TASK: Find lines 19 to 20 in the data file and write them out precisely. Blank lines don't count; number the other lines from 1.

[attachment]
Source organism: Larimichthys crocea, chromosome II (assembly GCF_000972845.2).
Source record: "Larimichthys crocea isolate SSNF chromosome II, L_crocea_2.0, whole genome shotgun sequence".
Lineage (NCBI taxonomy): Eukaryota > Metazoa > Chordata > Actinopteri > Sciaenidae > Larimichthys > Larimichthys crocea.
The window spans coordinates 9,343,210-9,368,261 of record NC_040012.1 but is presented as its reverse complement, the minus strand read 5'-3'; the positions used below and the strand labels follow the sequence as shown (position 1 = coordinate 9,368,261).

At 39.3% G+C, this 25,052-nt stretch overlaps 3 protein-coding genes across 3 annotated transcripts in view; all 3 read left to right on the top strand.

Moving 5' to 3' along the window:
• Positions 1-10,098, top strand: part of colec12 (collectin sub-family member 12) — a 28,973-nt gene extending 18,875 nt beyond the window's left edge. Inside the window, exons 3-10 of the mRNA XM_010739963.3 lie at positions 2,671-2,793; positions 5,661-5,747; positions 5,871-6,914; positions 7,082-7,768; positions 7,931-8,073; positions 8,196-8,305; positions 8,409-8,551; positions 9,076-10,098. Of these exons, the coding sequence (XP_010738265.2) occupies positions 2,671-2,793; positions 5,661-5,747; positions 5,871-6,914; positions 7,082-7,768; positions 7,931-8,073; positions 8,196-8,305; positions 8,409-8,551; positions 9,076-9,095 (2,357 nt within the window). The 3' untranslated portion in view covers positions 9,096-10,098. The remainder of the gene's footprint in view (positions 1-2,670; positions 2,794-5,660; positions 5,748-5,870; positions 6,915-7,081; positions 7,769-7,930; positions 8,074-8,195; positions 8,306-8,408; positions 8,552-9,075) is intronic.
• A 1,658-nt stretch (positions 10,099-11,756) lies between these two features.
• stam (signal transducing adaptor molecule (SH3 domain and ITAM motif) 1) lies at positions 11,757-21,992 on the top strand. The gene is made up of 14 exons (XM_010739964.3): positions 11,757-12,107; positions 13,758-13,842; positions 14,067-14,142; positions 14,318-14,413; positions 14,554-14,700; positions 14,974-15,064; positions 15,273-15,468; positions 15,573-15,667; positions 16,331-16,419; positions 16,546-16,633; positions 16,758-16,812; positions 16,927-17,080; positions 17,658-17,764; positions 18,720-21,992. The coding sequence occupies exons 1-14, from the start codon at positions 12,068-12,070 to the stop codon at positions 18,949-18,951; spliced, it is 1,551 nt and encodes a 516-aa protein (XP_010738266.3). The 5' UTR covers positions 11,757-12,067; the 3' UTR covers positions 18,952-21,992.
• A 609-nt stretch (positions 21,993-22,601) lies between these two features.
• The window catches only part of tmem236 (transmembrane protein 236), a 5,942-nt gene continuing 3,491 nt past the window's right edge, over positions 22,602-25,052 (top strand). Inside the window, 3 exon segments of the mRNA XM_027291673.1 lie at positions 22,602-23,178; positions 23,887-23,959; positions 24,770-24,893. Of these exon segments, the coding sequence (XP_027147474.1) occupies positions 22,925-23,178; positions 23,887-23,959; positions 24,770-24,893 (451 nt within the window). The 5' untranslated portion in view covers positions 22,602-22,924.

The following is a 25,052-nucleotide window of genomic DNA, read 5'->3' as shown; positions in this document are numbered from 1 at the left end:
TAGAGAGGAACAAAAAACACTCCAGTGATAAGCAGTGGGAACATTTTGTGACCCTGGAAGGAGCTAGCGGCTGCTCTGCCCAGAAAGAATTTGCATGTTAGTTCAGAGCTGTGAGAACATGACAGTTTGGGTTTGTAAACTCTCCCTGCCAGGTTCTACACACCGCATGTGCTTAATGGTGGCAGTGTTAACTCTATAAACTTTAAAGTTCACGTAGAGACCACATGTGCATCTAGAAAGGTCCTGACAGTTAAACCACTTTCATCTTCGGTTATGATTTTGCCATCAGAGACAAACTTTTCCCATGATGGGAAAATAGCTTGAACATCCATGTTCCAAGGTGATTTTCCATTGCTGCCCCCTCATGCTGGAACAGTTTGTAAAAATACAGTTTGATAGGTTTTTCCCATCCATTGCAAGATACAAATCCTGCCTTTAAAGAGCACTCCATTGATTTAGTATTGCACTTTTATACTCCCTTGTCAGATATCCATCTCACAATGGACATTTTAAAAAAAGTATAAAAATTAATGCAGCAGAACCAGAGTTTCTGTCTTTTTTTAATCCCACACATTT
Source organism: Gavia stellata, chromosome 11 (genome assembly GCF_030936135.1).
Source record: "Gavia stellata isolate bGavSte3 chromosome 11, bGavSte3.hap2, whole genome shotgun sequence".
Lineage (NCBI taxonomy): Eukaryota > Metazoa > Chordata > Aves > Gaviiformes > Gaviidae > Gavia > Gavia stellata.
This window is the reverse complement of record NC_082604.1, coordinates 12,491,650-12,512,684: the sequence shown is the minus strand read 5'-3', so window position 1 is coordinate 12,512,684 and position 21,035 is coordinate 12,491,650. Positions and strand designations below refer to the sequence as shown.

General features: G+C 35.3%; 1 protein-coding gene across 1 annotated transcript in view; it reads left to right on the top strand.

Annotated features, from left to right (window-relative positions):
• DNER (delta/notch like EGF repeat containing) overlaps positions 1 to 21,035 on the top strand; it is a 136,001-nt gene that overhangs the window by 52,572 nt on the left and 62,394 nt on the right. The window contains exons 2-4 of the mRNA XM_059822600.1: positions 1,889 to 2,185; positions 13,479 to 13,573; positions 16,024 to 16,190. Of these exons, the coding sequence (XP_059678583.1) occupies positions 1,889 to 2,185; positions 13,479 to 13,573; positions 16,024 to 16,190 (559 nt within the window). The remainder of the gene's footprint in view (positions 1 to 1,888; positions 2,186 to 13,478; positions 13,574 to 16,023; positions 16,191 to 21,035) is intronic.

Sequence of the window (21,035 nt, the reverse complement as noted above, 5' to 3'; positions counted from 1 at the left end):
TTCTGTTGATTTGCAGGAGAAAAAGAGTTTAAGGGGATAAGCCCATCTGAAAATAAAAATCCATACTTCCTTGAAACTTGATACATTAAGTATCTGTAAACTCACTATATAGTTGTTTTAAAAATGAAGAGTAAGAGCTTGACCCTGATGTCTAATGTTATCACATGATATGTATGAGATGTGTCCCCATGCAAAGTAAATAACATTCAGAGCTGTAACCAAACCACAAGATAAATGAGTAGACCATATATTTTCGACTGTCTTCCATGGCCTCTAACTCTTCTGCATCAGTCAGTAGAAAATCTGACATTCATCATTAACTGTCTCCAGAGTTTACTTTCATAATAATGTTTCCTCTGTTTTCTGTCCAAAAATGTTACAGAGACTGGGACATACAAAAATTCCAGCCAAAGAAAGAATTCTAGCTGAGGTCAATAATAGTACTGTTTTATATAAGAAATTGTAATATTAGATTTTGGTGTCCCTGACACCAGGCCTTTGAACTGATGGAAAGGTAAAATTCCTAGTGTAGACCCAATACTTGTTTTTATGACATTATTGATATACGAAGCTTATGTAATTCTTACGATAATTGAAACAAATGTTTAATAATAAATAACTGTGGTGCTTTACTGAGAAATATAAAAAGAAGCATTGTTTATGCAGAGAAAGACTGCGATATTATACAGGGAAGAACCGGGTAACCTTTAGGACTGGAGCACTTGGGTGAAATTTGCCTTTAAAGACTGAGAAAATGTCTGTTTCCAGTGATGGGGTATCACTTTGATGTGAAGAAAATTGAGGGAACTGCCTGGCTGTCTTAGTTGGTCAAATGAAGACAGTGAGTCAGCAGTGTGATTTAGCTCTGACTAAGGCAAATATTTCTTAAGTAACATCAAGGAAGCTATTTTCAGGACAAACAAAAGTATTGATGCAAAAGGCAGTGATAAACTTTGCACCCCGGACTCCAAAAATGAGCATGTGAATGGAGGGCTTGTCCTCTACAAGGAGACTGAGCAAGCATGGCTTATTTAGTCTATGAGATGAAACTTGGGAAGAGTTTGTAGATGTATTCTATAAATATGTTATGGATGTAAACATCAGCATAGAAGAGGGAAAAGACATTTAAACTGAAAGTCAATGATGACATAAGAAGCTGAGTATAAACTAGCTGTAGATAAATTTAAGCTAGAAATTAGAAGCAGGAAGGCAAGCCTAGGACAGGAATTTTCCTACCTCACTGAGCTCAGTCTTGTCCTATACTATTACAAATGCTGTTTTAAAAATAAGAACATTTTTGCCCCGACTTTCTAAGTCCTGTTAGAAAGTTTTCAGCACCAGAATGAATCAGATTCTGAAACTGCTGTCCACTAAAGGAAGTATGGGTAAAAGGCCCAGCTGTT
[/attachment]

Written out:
Annotated features, from left to right (window-relative positions):
• DNER (delta/notch like EGF repeat containing) overlaps positions 1 to 21,035 on the top strand; it is a 136,001-nt gene that overhangs the window by 52,572 nt on the left and 62,394 nt on the right. The window contains exons 2-4 of the mRNA XM_059822600.1: positions 1,889 to 2,185; positions 13,479 to 13,573; positions 16,024 to 16,190. Of these exons, the coding sequence (XP_059678583.1) occupies positions 1,889 to 2,185; positions 13,479 to 13,573; positions 16,024 to 16,190 (559 nt within the window). The remainder of the gene's footprint in view (positions 1 to 1,888; positions 2,186 to 13,478; positions 13,574 to 16,023; positions 16,191 to 21,035) is intronic.